With winter still ahead, Anacla and Bamfield have already seen seasonal power outages, reminding residents of their notoriously unreliable electrical service.
“We’ve had at least two now,” said Trevor Cootes, Huu-ay-aht First Nation councillor.
“This is the time of year when I get reminded of other considerations of importance to this energy project,” added Cootes, who is responsible for the Huu-ay-aht economic development portfolio. “Huu-ay-aht struggles quite often and it’s out of the hands of B.C. Hydro.”
Power outages are more than a temporary inconvenience. They can have serious consequences, risking health and safety, particularly for elders.
The community, however, has a permanent and sustainable solution within grasp after years of planning and development. Before B.C. Hydro’s Standing Offer Program was indefinitely suspended last year, Huu-ay-aht was among five Indigenous communities with which the Crown corporation agreed to negotiate electrical purchase agreements (EPA). A $37-million run-of-river project, capable of generating 5.2 megawatts from the Sarita River, is advancing toward the start of construction in 2022.
“As Huu-ay-aht, we’ve been working on this for the last 12 years,” Cootes said. “We’ve been able to move the project forward even though we’ve gone through changes. We’re feeling good about that.”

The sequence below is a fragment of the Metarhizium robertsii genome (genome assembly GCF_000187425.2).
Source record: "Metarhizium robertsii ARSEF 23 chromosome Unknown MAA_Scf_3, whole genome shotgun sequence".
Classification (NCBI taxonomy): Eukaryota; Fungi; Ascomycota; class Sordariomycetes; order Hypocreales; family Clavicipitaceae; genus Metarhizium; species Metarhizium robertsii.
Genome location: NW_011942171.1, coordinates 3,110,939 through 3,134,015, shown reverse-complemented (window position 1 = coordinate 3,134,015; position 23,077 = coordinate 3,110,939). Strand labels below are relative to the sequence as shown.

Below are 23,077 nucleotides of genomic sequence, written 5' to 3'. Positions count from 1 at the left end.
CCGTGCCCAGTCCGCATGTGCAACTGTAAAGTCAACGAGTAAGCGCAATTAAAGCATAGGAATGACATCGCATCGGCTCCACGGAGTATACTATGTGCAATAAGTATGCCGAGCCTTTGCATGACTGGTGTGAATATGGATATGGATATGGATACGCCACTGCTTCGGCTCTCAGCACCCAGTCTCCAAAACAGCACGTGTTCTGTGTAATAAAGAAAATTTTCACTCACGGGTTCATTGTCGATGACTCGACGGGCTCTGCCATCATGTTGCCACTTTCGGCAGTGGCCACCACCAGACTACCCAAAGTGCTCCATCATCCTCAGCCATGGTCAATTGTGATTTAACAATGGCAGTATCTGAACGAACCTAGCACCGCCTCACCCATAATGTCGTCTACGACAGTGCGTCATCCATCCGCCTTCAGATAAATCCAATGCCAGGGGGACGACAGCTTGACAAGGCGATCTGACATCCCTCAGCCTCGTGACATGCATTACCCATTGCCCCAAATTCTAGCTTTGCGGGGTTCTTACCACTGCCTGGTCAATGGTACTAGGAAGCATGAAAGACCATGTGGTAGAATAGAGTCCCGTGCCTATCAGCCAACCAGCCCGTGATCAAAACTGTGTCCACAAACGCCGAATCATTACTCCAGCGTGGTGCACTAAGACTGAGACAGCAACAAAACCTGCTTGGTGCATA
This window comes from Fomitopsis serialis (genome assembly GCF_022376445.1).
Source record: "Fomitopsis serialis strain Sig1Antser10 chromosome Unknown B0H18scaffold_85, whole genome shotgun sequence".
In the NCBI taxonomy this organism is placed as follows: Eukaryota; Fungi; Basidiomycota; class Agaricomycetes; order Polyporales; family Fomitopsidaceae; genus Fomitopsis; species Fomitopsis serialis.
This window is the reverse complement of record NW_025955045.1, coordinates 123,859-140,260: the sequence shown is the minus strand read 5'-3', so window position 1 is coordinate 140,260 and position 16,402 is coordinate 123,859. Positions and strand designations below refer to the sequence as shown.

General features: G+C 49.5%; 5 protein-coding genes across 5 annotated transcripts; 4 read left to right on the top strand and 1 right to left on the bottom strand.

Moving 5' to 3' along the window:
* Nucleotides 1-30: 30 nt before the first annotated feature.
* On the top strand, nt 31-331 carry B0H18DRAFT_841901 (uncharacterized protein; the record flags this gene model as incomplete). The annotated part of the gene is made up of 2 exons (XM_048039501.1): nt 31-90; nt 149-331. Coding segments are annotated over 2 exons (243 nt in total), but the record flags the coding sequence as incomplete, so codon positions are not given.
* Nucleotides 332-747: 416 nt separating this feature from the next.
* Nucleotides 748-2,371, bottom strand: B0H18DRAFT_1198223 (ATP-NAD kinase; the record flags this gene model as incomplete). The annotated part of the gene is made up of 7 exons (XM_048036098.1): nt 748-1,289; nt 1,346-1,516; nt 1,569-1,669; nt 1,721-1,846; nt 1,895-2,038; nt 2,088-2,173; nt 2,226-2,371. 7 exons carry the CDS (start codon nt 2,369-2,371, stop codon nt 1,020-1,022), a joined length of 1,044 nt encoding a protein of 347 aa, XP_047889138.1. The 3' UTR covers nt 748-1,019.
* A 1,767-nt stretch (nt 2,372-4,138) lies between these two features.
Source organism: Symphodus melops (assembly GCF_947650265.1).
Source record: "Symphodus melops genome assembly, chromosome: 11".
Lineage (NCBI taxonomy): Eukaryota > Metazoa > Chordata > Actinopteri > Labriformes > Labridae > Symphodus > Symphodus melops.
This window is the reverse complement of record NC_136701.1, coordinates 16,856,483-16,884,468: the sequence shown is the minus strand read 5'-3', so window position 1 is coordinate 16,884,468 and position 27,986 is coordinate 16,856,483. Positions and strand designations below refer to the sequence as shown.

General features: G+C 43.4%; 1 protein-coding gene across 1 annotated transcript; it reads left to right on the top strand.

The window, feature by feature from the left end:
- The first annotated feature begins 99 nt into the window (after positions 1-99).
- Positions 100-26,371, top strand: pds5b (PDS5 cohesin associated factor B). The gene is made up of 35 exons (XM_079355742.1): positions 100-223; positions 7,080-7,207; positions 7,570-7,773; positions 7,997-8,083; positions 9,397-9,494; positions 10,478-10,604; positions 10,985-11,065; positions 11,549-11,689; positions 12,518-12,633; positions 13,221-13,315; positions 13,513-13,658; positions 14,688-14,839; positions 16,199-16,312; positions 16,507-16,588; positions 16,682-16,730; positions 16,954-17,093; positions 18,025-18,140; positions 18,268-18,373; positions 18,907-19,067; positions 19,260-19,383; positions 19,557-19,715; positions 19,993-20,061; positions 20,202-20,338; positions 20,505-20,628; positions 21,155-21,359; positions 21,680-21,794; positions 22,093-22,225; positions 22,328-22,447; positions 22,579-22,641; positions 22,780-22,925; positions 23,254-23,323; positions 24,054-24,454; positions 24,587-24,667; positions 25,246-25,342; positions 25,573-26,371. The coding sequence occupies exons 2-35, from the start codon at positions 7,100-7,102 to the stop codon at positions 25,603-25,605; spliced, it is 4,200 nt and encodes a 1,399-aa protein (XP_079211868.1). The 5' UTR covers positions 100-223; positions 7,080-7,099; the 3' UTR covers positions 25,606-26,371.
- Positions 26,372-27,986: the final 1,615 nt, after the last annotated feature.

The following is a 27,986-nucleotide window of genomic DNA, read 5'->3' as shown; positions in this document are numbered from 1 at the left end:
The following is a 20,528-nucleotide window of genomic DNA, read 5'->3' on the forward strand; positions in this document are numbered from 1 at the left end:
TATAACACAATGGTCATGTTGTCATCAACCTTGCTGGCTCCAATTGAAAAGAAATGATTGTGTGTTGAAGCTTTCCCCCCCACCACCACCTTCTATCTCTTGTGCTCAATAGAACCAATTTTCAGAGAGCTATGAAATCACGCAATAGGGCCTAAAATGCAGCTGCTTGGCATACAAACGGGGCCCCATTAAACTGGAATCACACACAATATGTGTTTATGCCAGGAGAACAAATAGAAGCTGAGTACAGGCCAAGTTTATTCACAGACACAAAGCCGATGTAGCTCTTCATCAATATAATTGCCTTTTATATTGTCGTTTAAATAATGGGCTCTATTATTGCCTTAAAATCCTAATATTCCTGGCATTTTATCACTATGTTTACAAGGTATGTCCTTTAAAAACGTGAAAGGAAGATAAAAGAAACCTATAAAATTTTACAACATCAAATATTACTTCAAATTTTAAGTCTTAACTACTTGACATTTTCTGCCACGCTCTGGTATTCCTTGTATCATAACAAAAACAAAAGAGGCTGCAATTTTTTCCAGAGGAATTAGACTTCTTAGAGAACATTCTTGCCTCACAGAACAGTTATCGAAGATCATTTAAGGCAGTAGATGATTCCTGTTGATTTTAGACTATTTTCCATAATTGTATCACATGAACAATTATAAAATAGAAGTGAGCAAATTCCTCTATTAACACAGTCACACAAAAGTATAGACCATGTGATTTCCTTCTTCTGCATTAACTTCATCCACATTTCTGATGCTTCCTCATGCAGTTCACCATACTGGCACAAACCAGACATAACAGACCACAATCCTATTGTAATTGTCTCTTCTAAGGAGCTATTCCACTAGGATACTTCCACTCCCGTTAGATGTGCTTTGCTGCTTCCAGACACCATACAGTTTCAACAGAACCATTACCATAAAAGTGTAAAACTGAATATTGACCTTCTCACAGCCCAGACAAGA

Launched in 2008 to promote development of clean, renewable energy, standing offers enabled independent power developers to negotiate a set price for electricity produced. Revenue assured, small enterprises such as those of First Nations were able to proceed with costly development. After the NDP formed government in 2017, having promised to review the controversial Site C hydroelectric project, the program was placed in hiatus without warning.
A B.C. Utilities Commission review of B.C. Hydro suggested the standing offer program was a poor investment of public dollars, committing the corporation to buy power at higher prices when an energy surplus was keeping market prices low. The review did not consult with First Nations. B.C. Hydro said it had no plans to issue any further EPAs until the government’s energy review was complete. Small-scale projects in development were suddenly in question.
When Premier John Horgan gave Site C a green light, he promised to open up the Standing Offer Program, which proved to be partly true. They would allow a few projects in before slamming the door.
“It was definitely a moment of pause for us being able to move forward,” Cootes said.
They were among the last five First Nations that were eventually approved to negotiate agreements in 2018.
“As Huu-ay-aht, we were very fortunate to get in when we did,” Cootes added.
B.C.’s policy shift away from small-scale power is not well founded, energy analysts have argued. In 2019, Energy, Mines and Resources commissioned a report, Zapped: A Review of B.C. Hydro’s Purchase of Power from IPPs. According to the Clean Energy Association of B.C., Zapped was full of holes, politically motivated and crafted to focus on overspending that was exaggerated. CEABC maintains the report overlooked IPP benefits to First Nation communities, 30 of which operate 78 IPP projects in the province. Almost all owe their existence to B.C. Hydro’s purchase agreements.